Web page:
HOUSTON (KTRK) -- Houston city council members approved $100 million in new insurance policies for the city to protect it against future flooding Wednesday.
The move was necessary because the city used up its existing insurance due to Harvey, the mayor has said previously.
Claims against the city's insurance was expected to total nearly $200 million, the city's limit for claims. That would leave the city without insurance for the remainder of the fiscal year.
Council members spent a good deal of time discussing the appropriation of $46 million for the city's affordable housing program.
Members wanted any new construction to be built in areas that won't flood, asking for assurances from the city's housing department that the money would be spent wisely.
City properties that housed low-income and seniors were flooded during Harvey.
"We cannot fund for failure," Mayor Sylvester Turner said.
Planning commission discussing changes to permitting
In a move that would otherwise deserve few words in print, nine members of the city's planning commission were appointed or reappointed Wednesday.
Those members are charged with looking at what is built and where across Houston, now in the spotlight after the widespread flooding.
While the city has no zoning laws, builders are still required to comply with a number of rules, including where water goes on a piece of property when it rains. The decisions made by the board have widespread impact across the city.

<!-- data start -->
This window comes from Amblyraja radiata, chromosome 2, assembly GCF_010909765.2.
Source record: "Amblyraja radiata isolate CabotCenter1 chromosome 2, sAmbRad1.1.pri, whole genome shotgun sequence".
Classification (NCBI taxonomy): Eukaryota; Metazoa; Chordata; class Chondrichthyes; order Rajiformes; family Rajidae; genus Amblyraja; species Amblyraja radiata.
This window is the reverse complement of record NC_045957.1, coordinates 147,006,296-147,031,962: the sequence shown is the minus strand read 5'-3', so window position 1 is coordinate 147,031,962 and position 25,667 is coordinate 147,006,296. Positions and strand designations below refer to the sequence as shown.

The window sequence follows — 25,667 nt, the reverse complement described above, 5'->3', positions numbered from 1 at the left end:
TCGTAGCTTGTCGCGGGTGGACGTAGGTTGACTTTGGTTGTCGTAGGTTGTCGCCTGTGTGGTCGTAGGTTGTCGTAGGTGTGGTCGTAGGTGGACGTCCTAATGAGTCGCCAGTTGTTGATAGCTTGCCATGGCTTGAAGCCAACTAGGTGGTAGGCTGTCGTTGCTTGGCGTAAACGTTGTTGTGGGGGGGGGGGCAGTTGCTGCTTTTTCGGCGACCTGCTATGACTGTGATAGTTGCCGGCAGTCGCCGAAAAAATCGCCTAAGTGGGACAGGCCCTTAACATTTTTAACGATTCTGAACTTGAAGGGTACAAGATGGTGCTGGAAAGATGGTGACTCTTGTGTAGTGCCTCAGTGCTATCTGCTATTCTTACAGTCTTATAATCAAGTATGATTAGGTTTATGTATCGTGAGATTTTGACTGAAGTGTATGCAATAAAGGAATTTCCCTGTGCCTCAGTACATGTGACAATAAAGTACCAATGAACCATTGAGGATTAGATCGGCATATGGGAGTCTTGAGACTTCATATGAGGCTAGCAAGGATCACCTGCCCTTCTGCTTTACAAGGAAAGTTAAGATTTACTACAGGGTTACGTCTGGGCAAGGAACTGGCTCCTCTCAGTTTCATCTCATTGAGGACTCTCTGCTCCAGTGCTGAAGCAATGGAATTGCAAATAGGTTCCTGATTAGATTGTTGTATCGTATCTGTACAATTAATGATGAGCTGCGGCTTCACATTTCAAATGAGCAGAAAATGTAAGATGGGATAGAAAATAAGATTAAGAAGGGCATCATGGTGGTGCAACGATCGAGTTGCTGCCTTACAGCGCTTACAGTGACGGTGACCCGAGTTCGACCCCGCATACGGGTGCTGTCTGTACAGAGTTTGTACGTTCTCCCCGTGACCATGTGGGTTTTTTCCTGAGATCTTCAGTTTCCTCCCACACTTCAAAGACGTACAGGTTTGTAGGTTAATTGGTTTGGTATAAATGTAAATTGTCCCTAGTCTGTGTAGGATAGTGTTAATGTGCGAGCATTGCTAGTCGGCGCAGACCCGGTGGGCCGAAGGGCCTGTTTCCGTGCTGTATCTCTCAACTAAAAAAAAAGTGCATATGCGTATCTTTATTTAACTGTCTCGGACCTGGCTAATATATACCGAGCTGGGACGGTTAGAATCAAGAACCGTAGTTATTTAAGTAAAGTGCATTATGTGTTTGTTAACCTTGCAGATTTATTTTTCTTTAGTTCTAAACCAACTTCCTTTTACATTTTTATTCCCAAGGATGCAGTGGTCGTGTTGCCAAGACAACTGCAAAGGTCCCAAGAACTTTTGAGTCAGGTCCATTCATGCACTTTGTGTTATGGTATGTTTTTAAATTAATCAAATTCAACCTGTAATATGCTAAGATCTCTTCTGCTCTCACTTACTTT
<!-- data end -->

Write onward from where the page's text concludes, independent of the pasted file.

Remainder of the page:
"We can't do things the same way," Turner said. "We need to build a more resilient city."
Members of the commission approved today said they will be addressing some of the city's rules about drainage in future meetings.
Councilmember questions non-Harvey spending
Councilmember Mike Knox asked Turner to hold off on spending $852,000 on a contract for homework assistance services, making the point that the individual education systems provide the same service. Turner had previously said that it was important to scrutinize all non-Harvey spending, Knox said.
Turner had sent a letter to city departments Sept. 13 asking all spending be watched "judiciously" and to hold off on all non-essential spending.
The program's contract provides live homework assistance services for three years with two one-year options. It expired at the end of August.
Council member Stardig questioned why the city allowed the contract to expire before the storm came in the first place, she said.
Knox wanted to wait to spend the money until the city had a better handle on Harvey-related spending, he said.
"I just want to know we're spending the money wisely," councilmember Steve Le said, in support of examining the item further.
Knox's motion to send the item back to administration failed.
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